Over 90% of diabetes mellitus is accounted for by what is now called the type 2 variant. Unlike type 1 diabetes, for which there is a reasonable consensus that the disease results from autoimmune destruction of insulin-secreting pancreatic β cells, the etiology of type 2 diabetes remains a bit uncertain. Most investigators and clinicians agree that genetic and environmental factors contribute and that obesity is a frequent if not essential antecedent of the disease. Perhaps the most heated debate among diabetes researchers has concerned the nature of the primary inciting metabolic event, that is, whether it represents a disturbance in the normal pattern of insulin secretion or abnormalities in the action of insulin in peripheral tissues (6). Experiments in which defects in insulin secretion or action have been selectively introduced into mice by the modification of single or multiple genes have been surprisingly unhelpful at resolving this issue. Perhaps these genetic studies only serve to emphasize the multi–organ system nature of diabetes mellitus, in which several defects are required to elicit sufficient dysfunction to overwhelm physiological compensatory mechanisms and produce diabetes.
Nevertheless, investigators have postulated a reasonable series of events to explain the evolution of type 2 diabetes (7). According to this model, peripheral insulin resistance represents the earliest event, but this is initially compensated by enhanced insulin secretion. Later, the β cell no longer keeps pace with the increased needs, and a relative lack of insulin is followed by an absolute deficiency of the hormone. At about the same time, the liver develops insulin resistance, thus leading to accelerated production of glucose. Whatever the precise sequence of the events by which impaired glucose tolerance matures to diabetes, there is little doubt that insulin resistance represents an important component of the fulminant disease.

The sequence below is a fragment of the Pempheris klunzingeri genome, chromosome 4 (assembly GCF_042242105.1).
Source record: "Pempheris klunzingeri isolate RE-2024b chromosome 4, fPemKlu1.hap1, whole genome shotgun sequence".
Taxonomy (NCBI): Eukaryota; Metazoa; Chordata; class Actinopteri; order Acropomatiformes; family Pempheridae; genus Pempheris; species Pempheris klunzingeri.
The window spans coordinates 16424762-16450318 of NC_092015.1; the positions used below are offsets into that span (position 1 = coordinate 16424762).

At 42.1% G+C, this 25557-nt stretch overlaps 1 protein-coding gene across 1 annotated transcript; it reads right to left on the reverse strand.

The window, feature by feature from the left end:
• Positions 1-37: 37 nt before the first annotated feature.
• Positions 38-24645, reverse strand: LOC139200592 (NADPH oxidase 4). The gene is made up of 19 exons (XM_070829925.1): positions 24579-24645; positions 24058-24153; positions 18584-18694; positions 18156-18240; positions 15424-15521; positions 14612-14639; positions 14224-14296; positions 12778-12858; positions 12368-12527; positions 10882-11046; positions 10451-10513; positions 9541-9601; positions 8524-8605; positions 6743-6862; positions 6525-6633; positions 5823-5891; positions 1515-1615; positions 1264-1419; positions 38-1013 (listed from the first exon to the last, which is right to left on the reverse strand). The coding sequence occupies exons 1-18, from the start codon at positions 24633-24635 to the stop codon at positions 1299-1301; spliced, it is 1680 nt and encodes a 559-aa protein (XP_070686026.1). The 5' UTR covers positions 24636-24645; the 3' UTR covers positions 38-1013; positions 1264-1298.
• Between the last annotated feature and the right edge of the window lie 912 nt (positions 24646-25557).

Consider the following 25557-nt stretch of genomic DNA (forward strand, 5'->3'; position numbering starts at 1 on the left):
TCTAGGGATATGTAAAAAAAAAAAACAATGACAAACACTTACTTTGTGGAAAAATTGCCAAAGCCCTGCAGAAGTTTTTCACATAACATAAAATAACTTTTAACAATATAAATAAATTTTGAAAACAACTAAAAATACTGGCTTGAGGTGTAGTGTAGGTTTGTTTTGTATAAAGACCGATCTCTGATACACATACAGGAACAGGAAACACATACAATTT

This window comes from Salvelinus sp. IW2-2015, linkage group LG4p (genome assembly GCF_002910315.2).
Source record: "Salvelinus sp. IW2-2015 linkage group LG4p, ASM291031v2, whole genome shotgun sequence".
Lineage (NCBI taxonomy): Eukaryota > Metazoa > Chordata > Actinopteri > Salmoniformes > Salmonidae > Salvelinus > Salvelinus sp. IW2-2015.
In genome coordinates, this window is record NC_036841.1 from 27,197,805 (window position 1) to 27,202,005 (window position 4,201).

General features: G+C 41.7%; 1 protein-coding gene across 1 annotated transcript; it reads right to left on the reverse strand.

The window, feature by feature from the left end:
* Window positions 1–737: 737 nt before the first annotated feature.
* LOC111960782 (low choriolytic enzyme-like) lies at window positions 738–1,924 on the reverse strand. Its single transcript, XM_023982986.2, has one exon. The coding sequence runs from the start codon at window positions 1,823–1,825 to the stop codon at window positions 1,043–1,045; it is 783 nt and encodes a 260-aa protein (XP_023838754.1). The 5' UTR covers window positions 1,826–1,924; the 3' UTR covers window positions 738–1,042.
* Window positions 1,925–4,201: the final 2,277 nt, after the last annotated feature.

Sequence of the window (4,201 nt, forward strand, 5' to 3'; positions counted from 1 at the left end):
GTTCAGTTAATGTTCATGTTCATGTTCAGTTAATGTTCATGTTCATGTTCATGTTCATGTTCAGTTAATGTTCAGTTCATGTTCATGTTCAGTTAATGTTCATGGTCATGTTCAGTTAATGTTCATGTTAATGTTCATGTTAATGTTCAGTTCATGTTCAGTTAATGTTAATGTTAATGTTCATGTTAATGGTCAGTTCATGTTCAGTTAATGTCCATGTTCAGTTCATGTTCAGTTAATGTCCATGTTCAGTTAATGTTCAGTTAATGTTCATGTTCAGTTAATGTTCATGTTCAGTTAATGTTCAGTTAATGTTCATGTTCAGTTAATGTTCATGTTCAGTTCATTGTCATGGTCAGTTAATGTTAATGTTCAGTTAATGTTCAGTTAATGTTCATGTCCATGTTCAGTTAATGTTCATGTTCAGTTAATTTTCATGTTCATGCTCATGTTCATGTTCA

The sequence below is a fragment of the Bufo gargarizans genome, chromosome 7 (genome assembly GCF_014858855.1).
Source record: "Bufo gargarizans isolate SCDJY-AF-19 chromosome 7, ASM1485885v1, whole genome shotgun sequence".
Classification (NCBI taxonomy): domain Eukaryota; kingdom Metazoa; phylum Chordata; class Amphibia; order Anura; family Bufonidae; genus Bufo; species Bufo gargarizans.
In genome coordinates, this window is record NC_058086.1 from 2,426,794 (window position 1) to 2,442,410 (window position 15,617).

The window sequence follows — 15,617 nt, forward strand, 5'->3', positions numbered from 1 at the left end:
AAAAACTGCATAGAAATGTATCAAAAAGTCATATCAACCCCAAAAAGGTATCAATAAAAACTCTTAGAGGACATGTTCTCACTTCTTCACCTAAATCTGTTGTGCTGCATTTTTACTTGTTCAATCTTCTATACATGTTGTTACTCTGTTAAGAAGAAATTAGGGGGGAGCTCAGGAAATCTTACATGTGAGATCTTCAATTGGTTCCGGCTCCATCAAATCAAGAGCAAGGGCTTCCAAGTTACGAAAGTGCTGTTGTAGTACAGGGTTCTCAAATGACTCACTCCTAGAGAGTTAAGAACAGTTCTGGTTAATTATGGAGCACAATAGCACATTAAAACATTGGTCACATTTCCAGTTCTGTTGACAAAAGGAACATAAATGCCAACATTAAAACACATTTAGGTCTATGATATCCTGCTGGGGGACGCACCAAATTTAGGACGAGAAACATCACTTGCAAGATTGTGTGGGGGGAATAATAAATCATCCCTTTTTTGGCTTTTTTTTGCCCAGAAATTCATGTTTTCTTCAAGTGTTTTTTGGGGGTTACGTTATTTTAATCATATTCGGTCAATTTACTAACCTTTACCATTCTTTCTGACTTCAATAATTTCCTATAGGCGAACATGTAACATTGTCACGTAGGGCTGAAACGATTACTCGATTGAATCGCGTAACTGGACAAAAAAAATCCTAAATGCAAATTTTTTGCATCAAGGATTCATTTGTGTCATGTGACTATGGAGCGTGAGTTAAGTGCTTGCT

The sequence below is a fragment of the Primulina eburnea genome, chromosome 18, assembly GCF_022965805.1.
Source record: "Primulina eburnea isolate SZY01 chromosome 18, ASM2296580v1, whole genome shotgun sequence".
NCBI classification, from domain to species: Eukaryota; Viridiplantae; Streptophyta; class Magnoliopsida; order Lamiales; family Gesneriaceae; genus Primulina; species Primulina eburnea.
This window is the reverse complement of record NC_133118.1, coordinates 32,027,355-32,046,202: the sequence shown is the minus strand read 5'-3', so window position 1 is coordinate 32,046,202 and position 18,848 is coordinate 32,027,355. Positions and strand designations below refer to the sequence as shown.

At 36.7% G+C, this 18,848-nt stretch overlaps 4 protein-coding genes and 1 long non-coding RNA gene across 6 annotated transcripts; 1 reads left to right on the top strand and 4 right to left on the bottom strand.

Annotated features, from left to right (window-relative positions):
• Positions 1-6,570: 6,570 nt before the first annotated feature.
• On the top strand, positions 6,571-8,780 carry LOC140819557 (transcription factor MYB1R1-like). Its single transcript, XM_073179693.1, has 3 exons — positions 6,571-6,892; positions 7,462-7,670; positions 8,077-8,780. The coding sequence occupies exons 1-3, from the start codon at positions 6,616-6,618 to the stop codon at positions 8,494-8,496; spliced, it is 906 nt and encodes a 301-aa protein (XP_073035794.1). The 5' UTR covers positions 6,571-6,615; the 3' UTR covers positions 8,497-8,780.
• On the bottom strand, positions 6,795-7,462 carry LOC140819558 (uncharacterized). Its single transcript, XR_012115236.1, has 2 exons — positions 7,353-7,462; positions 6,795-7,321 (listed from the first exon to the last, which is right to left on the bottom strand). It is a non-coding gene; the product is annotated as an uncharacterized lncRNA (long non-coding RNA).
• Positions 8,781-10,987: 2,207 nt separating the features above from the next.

Birnbaum MJ. Turning down insulin signaling. J Clin Invest. 2001;108(5):655-9.

Visfatin is a newly discovered adipocyte hormone with a direct relationship between plasma visfatin level and type 2 diabetes mellitus. Visfatin binds to the insulin receptor at a site distinct from that of insulin and causes hypoglycaemia by reducing glucose release from liver cells and stimulating glucose utilization in adipocytes and myocytes. Visfatin is upregulated by hypoxia, inflammation and hyperglycaemia and downregulated by insulin, somatostatin and statins.